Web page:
It's difficult to imagine what it would be like to attend one of the state, ceremonial or official occasions for which the rooms that visitors have access to are used, protected as they are by Perspex and seasonal staff – but it's fascinating to see them, all the same. The Grand Hall resembles an upmarket hotel foyer and the thrones are surprisingly modest but the Music Room, setting for many royal christenings, is charming, there are some glorious Nash ceilings and among the paintings in the Picture Gallery are Rembrandts, Rubens and Vermeers. The visitor route includes a 450-metre walk along the west side of the palace garden, which offers views of the garden, palace and nineteenth-century lake.
As the home of the Queen, the palace is usually closed to visitors, but you may view the interior for a brief period each summer while the Windsors are away on their holidays. You'll be able to see the State Rooms, still used to entertain dignitaries and guests of state, and part of the gardens. There is also a café.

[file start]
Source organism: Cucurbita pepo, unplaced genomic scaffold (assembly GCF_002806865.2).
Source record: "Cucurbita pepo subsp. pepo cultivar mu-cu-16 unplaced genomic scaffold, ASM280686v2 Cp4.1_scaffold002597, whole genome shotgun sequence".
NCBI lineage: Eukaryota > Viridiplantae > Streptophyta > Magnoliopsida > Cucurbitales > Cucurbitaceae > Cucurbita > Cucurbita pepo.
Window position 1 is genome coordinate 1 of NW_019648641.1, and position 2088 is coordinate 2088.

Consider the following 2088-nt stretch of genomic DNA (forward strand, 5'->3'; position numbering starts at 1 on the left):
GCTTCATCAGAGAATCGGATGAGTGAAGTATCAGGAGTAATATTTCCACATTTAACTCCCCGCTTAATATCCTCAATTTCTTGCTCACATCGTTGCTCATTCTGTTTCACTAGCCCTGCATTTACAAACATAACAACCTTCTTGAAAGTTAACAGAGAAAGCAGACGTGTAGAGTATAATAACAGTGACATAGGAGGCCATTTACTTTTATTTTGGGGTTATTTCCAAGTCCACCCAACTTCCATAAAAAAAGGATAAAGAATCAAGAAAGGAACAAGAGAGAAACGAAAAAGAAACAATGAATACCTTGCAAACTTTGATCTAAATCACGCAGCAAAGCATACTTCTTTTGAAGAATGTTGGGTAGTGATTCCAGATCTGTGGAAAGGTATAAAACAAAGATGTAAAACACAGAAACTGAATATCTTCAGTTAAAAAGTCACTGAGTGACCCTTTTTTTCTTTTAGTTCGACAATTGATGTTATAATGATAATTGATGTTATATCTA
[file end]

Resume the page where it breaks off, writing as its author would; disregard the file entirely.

At any time of year, you can visit The Queen's Gallery to see her personal collection of treasures, including paintings by Rubens and Rembrandt.
See our guide to Buckingham Palace